Metronidazole is an antiprotozoal drug with antibacterial effects. It is often given orally.
Metronidazole belongs to the family of medicines called anti-infectives. It is often used to treat infections and bacterial and trichomonal vaginitis, as well as a wide variety of systemic infections (including dysentery) and infections of the respiratory tract, bones, joints and stomach. A commonly used brand name of metronidazole is Flagyl. Flagyl is available in oral and parenteral (IV) form and is usually given orally.
Drinking alcoholic beverages while taking this medication may cause stomach pain, nausea, vomiting, headache and flushing or redness of the face. You should not drink alcoholic beverages or take other alcohol-containing preparations while you are taking this medicine and for at least a day after stopping it.
Other side effects may include numbness, tingling, pain or weakness in hands or feet.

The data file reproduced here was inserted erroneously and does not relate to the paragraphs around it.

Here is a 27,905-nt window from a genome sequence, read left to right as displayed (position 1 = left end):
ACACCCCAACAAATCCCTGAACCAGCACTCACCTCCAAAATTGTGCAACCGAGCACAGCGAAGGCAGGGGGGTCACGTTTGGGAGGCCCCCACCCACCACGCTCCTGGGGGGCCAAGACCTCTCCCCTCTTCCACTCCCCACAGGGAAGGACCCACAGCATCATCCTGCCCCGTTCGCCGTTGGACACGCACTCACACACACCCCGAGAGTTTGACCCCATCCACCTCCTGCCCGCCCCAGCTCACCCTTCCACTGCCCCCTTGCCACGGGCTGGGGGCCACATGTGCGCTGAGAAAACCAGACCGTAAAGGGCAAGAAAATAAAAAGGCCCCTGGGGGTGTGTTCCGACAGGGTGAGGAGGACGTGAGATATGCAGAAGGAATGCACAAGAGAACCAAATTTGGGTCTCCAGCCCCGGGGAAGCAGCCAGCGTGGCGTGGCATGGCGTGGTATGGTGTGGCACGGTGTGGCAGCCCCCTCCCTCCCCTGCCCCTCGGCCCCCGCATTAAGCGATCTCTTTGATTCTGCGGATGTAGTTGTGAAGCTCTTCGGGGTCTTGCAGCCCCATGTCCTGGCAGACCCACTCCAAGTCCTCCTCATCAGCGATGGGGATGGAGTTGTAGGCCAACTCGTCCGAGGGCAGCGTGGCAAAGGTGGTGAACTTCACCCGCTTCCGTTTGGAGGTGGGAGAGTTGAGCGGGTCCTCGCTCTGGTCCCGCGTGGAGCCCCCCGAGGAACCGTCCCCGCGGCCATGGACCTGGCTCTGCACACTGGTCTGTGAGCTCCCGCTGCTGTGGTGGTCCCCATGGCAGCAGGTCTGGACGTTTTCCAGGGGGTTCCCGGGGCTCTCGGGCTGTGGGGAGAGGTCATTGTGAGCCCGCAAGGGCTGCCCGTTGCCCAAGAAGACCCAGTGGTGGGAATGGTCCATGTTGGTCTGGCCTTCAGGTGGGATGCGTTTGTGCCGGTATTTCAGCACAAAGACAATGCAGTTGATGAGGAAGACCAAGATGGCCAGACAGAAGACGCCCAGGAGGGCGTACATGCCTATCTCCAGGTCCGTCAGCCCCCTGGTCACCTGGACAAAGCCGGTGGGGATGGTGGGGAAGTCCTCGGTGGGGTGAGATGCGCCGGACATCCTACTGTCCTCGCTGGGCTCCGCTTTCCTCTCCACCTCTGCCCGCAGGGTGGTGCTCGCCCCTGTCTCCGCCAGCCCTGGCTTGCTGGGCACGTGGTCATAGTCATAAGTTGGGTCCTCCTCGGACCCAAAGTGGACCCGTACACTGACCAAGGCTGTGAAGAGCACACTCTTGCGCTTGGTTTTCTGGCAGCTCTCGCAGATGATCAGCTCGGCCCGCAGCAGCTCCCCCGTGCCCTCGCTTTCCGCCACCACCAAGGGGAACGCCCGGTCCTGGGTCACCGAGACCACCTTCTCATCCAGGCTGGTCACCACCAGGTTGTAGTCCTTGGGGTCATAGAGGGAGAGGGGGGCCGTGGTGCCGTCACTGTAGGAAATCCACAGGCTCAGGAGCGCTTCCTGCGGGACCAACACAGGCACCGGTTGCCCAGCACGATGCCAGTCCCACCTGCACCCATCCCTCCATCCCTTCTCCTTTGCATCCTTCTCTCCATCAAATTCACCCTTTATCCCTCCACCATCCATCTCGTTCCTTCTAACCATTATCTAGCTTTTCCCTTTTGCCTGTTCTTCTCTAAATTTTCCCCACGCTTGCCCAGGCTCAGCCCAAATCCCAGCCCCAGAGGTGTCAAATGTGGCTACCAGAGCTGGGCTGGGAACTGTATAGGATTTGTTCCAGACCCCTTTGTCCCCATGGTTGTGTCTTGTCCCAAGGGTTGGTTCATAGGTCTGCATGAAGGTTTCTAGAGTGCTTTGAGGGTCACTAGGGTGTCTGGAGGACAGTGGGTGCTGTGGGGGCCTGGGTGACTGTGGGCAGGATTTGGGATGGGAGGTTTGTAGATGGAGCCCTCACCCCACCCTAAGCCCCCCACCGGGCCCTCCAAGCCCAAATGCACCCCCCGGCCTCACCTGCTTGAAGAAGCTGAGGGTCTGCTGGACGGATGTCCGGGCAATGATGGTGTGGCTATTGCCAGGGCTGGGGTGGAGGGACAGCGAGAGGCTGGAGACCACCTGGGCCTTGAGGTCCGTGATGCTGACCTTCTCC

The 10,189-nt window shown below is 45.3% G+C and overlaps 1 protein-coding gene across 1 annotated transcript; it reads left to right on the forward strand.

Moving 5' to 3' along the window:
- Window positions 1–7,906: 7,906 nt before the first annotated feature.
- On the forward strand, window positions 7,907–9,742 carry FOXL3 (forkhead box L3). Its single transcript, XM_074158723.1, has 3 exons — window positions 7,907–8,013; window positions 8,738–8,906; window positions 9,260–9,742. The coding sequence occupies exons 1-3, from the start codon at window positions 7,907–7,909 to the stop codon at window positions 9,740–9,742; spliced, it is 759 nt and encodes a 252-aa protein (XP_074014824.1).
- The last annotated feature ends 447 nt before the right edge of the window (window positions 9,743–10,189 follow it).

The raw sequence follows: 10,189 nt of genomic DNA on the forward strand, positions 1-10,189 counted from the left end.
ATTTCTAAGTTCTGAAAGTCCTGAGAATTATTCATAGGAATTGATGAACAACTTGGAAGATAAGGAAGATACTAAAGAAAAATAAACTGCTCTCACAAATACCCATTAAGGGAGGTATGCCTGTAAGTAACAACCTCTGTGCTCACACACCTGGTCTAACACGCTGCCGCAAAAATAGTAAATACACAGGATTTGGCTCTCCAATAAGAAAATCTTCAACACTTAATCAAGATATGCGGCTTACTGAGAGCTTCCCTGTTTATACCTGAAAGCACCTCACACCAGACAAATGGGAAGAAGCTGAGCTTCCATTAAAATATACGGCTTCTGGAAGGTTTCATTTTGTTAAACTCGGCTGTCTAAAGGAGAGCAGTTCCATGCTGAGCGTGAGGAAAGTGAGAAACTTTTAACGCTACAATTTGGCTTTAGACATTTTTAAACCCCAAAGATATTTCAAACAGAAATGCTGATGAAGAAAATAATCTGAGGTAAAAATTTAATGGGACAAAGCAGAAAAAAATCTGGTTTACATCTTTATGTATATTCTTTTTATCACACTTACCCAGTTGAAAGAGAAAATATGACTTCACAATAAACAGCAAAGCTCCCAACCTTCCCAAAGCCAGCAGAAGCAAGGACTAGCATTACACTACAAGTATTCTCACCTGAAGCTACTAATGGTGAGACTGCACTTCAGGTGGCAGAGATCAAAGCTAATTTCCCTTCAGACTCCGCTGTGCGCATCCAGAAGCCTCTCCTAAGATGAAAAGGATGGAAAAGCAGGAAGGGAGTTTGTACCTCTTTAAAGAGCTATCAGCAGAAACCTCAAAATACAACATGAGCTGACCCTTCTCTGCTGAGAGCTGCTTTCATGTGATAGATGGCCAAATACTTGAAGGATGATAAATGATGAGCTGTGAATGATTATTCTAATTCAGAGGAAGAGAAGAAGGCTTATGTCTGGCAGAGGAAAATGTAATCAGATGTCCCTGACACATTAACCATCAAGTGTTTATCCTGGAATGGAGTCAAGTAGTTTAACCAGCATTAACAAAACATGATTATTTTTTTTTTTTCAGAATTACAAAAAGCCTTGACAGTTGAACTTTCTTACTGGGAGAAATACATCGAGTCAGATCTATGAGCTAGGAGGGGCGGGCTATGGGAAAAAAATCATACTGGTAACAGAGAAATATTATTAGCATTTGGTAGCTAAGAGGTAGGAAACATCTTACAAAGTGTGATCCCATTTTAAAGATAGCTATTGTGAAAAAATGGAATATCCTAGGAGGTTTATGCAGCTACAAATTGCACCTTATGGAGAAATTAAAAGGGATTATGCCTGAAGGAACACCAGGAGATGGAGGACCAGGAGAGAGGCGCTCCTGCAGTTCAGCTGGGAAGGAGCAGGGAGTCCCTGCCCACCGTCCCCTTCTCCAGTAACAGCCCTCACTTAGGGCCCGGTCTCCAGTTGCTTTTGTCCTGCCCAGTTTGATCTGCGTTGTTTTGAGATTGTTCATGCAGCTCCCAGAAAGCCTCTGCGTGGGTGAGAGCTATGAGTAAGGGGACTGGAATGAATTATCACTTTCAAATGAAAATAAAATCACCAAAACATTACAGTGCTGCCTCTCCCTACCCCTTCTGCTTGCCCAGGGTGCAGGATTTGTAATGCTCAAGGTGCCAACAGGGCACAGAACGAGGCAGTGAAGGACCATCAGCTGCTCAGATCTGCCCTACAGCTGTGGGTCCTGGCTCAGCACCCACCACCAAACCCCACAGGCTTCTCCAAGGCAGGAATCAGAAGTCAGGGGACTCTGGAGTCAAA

Less common side effects include vaginal irritation, discharge or dryness (not present before use of the medicine); clumsiness or unsteadiness; mood or mental changes; skin rash; hives; redness or itching.
If given intravenously, side effects may include pain, tenderness, redness or swelling over the vein in which the medicine is given.
Metronidazole should not be used in the first trimester of pregnancy. If taken with warfarin (Coumadin), it may increase the likelihood of bleeding. Therefore, inform your physician of any and all medications you are taking.
What are the chances that I could be allergic to this medication and develop severe and life-threatening reactions?
What signs and symptoms should the doctor be notified of immediately?
If taken orally, is the medication best taken with food?
Are there any special instructions in taking this medication?